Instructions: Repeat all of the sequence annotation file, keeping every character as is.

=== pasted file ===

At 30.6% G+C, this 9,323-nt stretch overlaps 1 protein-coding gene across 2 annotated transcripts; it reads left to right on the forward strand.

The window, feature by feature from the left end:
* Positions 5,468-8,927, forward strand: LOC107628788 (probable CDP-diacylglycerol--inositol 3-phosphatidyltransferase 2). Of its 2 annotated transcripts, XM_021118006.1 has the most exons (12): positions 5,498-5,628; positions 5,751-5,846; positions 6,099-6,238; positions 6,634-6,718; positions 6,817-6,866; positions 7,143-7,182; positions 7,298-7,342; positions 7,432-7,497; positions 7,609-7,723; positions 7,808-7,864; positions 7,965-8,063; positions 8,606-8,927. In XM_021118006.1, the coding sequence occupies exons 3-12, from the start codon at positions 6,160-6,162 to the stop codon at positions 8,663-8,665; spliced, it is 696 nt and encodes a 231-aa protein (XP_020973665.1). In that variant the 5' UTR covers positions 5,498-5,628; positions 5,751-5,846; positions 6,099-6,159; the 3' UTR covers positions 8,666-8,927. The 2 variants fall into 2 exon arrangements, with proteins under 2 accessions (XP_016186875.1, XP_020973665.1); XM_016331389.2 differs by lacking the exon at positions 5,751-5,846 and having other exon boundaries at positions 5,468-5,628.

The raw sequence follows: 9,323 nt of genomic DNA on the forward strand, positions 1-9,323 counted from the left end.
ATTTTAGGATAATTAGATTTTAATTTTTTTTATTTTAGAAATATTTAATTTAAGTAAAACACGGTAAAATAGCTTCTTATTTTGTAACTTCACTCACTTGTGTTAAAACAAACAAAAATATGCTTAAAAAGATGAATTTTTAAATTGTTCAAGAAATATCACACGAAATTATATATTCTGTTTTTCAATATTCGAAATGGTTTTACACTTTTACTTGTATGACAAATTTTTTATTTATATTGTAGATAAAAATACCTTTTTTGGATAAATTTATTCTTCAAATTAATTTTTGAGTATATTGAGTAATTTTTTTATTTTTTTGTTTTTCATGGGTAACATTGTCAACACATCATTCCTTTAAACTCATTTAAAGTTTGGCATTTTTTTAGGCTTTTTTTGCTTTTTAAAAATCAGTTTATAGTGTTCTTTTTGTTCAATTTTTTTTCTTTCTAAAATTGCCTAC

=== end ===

At 30.6% G+C, this 9,323-nt stretch overlaps 1 protein-coding gene across 2 annotated transcripts; it reads left to right on the forward strand.

The window, feature by feature from the left end:
* Positions 5,468-8,927, forward strand: LOC107628788 (probable CDP-diacylglycerol--inositol 3-phosphatidyltransferase 2). Of its 2 annotated transcripts, XM_021118006.1 has the most exons (12): positions 5,498-5,628; positions 5,751-5,846; positions 6,099-6,238; positions 6,634-6,718; positions 6,817-6,866; positions 7,143-7,182; positions 7,298-7,342; positions 7,432-7,497; positions 7,609-7,723; positions 7,808-7,864; positions 7,965-8,063; positions 8,606-8,927. In XM_021118006.1, the coding sequence occupies exons 3-12, from the start codon at positions 6,160-6,162 to the stop codon at positions 8,663-8,665; spliced, it is 696 nt and encodes a 231-aa protein (XP_020973665.1). In that variant the 5' UTR covers positions 5,498-5,628; positions 5,751-5,846; positions 6,099-6,159; the 3' UTR covers positions 8,666-8,927. The 2 variants fall into 2 exon arrangements, with proteins under 2 accessions (XP_016186875.1, XP_020973665.1); XM_016331389.2 differs by lacking the exon at positions 5,751-5,846 and having other exon boundaries at positions 5,468-5,628.

The raw sequence follows: 9,323 nt of genomic DNA on the forward strand, positions 1-9,323 counted from the left end.
ATTTTAGGATAATTAGATTTTAATTTTTTTTATTTTAGAAATATTTAATTTAAGTAAAACACGGTAAAATAGCTTCTTATTTTGTAACTTCACTCACTTGTGTTAAAACAAACAAAAATATGCTTAAAAAGATGAATTTTTAAATTGTTCAAGAAATATCACACGAAATTATATATTCTGTTTTTCAATATTCGAAATGGTTTTACACTTTTACTTGTATGACAAATTTTTTATTTATATTGTAGATAAAAATACCTTTTTTGGATAAATTTATTCTTCAAATTAATTTTTGAGTATATTGAGTAATTTTTTTATTTTTTTGTTTTTCATGGGTAACATTGTCAACACATCATTCCTTTAAACTCATTTAAAGTTTGGCATTTTTTTAGGCTTTTTTTGCTTTTTAAAAATCAGTTTATAGTGTTCTTTTTGTTCAATTTTTTTTCTTTCTAAAATTGCCTAC